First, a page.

ATTORNEY-GENERAL Edwin Meese III and William Bradford Reynolds, the Justice Department's civil rights chief, and Meese's choice for deputy attorney general, have several things in common, none more bonding than their ordeals before the Senate Judiciary Committee.
The difference is that Meese was finally confirmed for his appointment and Reynolds was not. But the right wing is not taking his rejection lying down. They had a tribute to him, attended by 750 people, at the Hyatt-Regency the other night, and his chief fan, the attorney-general, was the principal speaker.
Any testimonial dinner, of course, occasions rhetoric that taxes belief at the top rate. But the Reynolds affair, billed as a salute to "an American hero, made ordinary hyperbole seem like the naked truth.
Reynolds, the man, was described variously as "an idealist," a martyr "cruelly defamed," "sensitive and friendly," "remarkable," "outstanding," "positively incandescent" and an "original cut- up." The last epithet was provided by Madeleine Will, assistant secretary of the Department of Education, who gave vivid examples of Reynolds' youthful, explosive high spirits -- as a boy he had bombed his high school librarian's car. The far right always enjoys a show of direct action.
But it was when the speakers ventured to describe Reynolds in his official capacity, as a crusader for civil rights, and champion of the blacks, that the boundary between the allowable and the preposterous was breached, and the evening became an expedition into unreality.
Clarence Pendleton, chairman of the Civil Rights Commission, one of three blacks at the head table, spoke of Reynolds' admirable contempt for affirmative action, and his adherence to the "principle that rights adhere to individuals, not groups."
Sen. Orrin Hatch (R-Utah) however, clinched the evening's honors for excess when he declared, "It may be said of Brad Reynolds, and President Reagan, decades from today, that they did more to free the nation of policies of prejudice than any other policy-maker since Abraham Lincoln."
The attorney-general in his turn matched, although did not exceed, Hatch by announcing that "Brad Reynolds has proved to be nothing less than the most powerful advocate of civil rights in our time." So much for Martin Luther King, with whom Reynolds breathtakingly compared himself in a recent interview. He was, Reynolds averred, "pretty much in lockstep" with King and other civil rights leaders in the '60s.
With the far right it isn't "wishing that makes it so." It is saying it over and over, until people grow weary of contradicting and resignation sets in.
Meese referred to Reynolds' rejection in terms of "shameful actions and sad events."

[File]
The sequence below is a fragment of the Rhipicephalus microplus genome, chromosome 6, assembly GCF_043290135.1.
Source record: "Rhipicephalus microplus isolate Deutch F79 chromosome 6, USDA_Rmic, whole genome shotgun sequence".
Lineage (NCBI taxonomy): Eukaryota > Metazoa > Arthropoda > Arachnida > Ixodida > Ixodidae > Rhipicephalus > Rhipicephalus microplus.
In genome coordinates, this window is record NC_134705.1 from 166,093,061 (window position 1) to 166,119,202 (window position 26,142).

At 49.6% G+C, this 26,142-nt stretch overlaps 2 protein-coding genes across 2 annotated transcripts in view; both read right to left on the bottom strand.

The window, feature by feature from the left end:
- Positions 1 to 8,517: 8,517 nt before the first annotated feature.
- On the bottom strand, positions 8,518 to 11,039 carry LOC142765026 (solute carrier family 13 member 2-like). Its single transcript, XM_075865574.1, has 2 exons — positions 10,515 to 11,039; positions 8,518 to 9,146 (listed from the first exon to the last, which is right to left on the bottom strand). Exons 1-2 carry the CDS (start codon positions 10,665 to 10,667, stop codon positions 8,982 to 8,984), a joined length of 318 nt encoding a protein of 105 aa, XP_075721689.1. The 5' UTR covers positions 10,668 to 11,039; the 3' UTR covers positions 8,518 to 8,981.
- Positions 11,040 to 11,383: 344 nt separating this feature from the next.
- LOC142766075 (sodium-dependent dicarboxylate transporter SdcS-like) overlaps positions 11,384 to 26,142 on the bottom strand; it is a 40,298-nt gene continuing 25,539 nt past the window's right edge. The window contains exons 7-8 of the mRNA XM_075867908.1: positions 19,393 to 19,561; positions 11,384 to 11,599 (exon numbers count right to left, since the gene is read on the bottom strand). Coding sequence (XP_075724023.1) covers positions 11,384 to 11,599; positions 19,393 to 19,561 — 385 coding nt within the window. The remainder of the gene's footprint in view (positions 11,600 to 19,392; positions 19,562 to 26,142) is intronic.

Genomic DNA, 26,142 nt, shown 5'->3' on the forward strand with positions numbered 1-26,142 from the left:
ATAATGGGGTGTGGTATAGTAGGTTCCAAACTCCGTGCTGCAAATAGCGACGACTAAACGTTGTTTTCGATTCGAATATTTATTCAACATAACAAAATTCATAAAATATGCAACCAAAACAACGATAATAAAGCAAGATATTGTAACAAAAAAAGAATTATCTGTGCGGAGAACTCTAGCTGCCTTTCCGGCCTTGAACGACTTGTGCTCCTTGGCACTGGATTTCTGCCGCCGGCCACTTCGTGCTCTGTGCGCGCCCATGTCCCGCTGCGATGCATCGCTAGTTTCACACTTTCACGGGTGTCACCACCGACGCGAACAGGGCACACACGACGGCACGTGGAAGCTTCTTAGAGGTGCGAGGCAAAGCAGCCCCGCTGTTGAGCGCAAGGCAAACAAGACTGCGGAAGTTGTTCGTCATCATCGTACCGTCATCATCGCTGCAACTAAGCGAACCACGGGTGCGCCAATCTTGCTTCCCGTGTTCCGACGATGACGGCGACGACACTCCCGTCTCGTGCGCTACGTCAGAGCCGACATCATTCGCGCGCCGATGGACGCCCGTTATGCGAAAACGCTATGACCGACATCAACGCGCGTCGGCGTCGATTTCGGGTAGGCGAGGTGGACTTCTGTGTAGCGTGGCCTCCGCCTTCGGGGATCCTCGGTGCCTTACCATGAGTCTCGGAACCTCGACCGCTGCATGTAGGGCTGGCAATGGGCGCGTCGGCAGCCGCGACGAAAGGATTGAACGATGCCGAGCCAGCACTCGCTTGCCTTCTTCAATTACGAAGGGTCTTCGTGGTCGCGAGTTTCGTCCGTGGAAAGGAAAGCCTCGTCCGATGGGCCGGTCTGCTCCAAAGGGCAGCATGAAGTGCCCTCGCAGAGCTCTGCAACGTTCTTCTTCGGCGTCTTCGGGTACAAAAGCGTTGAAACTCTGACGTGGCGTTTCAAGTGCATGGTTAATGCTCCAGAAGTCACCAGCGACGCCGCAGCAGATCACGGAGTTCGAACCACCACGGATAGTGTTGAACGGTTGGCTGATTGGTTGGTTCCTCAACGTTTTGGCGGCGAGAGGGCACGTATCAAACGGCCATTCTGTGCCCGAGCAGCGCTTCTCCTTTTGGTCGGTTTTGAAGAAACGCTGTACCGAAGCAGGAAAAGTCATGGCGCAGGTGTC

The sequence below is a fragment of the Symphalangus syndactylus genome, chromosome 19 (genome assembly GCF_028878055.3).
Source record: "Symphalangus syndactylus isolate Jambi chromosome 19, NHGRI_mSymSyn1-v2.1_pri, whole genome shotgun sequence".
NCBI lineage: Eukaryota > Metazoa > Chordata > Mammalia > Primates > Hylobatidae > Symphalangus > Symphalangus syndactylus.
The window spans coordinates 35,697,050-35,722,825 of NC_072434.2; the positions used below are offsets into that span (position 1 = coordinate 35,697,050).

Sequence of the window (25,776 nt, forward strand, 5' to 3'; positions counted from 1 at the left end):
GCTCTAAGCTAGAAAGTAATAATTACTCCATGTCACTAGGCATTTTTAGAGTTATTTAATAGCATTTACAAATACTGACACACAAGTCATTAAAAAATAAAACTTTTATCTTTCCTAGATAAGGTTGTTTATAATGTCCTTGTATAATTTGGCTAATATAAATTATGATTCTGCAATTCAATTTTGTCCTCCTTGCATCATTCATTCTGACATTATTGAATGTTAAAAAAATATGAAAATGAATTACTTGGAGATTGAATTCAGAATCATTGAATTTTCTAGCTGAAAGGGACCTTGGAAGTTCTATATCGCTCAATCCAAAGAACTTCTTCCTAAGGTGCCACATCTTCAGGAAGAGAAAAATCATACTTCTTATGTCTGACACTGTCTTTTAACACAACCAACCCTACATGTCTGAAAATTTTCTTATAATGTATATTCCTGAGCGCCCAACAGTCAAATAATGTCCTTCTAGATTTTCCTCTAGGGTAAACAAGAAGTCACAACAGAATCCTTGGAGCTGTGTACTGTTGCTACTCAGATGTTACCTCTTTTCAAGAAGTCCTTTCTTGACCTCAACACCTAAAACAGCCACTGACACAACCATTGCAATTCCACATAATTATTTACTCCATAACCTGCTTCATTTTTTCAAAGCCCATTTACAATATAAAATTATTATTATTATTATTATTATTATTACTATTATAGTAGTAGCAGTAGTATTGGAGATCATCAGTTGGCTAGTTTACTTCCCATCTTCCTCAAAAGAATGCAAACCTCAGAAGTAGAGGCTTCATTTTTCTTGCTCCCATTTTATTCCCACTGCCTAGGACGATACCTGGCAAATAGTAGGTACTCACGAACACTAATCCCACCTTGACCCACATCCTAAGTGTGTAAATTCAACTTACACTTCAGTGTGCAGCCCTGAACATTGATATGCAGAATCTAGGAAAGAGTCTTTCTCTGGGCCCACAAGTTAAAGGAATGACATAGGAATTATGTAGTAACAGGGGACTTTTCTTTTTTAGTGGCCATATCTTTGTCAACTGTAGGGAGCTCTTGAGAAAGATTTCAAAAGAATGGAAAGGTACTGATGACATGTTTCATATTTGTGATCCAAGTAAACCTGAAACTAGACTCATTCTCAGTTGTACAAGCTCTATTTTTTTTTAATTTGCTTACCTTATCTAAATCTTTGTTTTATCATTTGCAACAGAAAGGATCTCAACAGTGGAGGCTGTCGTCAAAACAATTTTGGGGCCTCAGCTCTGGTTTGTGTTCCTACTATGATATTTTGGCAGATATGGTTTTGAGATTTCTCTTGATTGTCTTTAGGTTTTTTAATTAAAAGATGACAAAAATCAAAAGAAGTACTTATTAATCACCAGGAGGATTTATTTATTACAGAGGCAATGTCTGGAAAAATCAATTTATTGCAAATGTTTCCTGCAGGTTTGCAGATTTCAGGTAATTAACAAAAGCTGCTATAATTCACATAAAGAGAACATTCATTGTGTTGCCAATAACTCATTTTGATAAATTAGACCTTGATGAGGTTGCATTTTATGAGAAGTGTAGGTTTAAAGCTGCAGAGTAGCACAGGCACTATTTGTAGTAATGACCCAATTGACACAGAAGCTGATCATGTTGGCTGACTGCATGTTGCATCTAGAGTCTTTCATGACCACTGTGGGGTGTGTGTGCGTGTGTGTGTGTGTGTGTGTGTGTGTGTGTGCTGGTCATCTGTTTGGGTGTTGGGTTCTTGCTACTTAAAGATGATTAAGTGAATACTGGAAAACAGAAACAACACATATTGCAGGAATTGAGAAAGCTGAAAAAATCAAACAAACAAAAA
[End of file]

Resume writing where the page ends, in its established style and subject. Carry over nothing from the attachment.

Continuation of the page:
"The people here refuse to be silent," he said and went on to speak of Reynolds' patriotic adherence to "our belief that all Americans are distinct individuals" -- the right-wing gloss for its attempts to put the clock back on civil rights.
The facts of Reynolds' rejection were, of course, barred from the banquet hall. The Senate Judiciary Committee turned him down because of his record of militant non-enforcement of the civil rights laws; for, among other things, the clumsy effort, initiated by Meese, then a White House aide, to give segregated Bob Jones University a tax break, and the assault on the Voting Rights Act.
None of this was quite sufficient, since Reagan has made it bad form to reject his odd appointees for "ideology." Reynolds made it easier for the dissident Republicans on the committee by misrepresenting the facts in a redistricting case. The black leaders he insisted he had consulted took the stand and testified that he had lied.
Meese termed the rejection the work of "a pernicious lobby." Reynolds is back at the civil rights division as if nothing had happened.
Meese's experience was happier, at least for him. The senators grilled him about his finances in the light of revelations about appointments to federal office of people who had loaned him money.
Now, of course, they wish they had spent more time examining his mind and his ambition. Since he took office, Meese has shown that he is more than a blunt instrument for the enforcement of Reagan policies. He has stepped forward, improbably, as a constitutional scholar, cloaking his anger at Supreme Court decisions inimical to the conservative point of view in pious claims of devotion to the doctrine of "original intent."
Meese will be the guiding hand in choosing the federal judiciary. That will matter most in any selection of Supreme Court justices. He wishes to be one himself. It is a chilling thought. Any man who calls Reynolds "the most powerful civil rights advocate of our time," even at a testimonial, shows little judgment.